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Two boatloads of international protesters who claimed to have defied Israel's blockade of Gaza sailed into Cyprus's Larnaca port late Friday, carrying seven Gaza Palestinians.
Some 32 protesters escorted the Palestinians on the 30-hour voyage back to the east Mediterranean island that they hailed as effectively ending the Gaza blockade.
"It's opened the door to everything," said US-based Free Gaza Group organizer, American Paul Larudee. He said the way was now clear to deliver humanitarian assistance and ferry people in and out.
Protester Derek Graham, 40, an electrician from Ireland, said the group wanted to start a regular ferry service linking Gaza to Cyprus "to keep the borders open."
The two small boats sailed into Gaza last Saturday to protest the blockade, imposed after Hamas overran the territory.
Israeli officials said the decision to allow the boats to reach Gaza and then to sail back to Cyprus was an attempt to deny the protesters a propaganda victory.
Defense officials said Thursday that there was no set policy on how Israel would react in the event that another ship coming from international waters tried to enter Gaza. Officials said that as of now, Israel knew of no plans for other boats to set sail for Gaza, and that if other boats do try to enter, Israel would decide how to handle the situation on a case-by-case basis.
In Friday's case, the officials said Israel had been aware of who was on board the ships - including the identity of the Palestinians - and had not interfered since none of the passengers posed a security risk.
Government officials said the protesters were likely to face problems in Cyprus, which will now have to decide whether to allow in the Palestinians.
A group of 50 well-wishers greeted the protesters and Palestinians at dockside. Each passenger was handed a red rose as he or she disembarked.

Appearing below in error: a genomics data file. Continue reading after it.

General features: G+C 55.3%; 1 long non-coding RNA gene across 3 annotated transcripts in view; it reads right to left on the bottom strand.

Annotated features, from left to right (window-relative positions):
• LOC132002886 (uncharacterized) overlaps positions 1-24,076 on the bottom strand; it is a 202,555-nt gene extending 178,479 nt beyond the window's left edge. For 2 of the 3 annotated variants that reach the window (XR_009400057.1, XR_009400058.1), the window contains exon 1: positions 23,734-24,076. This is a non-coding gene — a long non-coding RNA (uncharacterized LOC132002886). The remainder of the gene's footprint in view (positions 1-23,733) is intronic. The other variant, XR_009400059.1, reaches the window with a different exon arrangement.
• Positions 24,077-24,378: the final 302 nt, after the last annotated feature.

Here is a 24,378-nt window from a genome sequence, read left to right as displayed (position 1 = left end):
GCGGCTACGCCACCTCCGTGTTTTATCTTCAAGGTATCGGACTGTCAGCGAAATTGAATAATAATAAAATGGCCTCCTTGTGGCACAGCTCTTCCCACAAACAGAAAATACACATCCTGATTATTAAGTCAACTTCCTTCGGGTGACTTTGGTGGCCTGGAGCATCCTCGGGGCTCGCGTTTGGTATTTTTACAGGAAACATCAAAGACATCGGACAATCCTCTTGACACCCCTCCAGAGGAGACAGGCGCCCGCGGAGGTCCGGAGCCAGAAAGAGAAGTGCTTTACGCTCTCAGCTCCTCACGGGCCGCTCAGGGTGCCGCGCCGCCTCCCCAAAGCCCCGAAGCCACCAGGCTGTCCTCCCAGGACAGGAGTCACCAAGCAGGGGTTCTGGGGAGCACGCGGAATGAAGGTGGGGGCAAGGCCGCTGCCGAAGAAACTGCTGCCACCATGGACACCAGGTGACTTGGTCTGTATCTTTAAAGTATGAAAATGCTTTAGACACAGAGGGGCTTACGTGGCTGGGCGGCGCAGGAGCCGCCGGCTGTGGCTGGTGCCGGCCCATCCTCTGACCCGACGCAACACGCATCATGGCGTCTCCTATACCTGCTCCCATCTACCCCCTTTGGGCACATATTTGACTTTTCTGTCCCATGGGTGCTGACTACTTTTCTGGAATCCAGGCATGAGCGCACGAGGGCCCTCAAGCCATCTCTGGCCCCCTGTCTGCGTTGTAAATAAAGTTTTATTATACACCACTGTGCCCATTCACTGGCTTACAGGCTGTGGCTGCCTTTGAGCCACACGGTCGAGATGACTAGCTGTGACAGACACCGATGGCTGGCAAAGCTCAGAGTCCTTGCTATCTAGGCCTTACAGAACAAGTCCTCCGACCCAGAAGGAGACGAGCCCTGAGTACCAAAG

Some protesters displayed Palestinian passports that Gaza authorities had issued them.
The Palestinians include a teenager whom protesters said had lost his left leg from the hip to an IDF tank shell explosion two years ago.
Saed Musleh, 15, accompanied by his father Khaled, sailed to Cyprus in hopes of being fitted with an artificial limb either on the island, or another country.
Free Gaza group member, Palestinian Musheir Elfarra, 47, said Palestinian authorities agreed to cover the teenager's medical expenses.
An ambulance took Musleh to Larnaca General Hospital for a checkup.
"I hope all my fellow children who lost limbs can get out of Gaza and get artificial limbs," Musleh said through an interpreter. "I hope the entire world follows the example of this group of activists who broke the siege."
Also among the Palestinians were a mother and her four children who were reunited with her Cyprus-based brother after a decade.
Aiman Soboh, owner of Limassol-based company Soboh Petroleum, hugged and kissed his sister Maha and her children aged 4 to 18 after Cypriot officials cleared their paperwork.
"I feel very happy," said Maha. "It's very bad there [Gaza], it's like a prison... I wish for freedom in Palestine."
Soboh said his sister and kids would remain on the island until they decide where they want to live permanently. Among their options is Canada.
"I say, 'Thank God,'" said Soboh. "It's like a miracle."
Larudee said one of the two boats would make the trip back to Gaza in two to four weeks' time loaded with medical supplies.
He said the boat would ferry more Palestinians to the island on the return trip after the passengers are vetted to ensure they have the appropriate travel documents.
Larudee said organizers would coordinate with Cypriot authorities to ensure no Palestinians were turned away.
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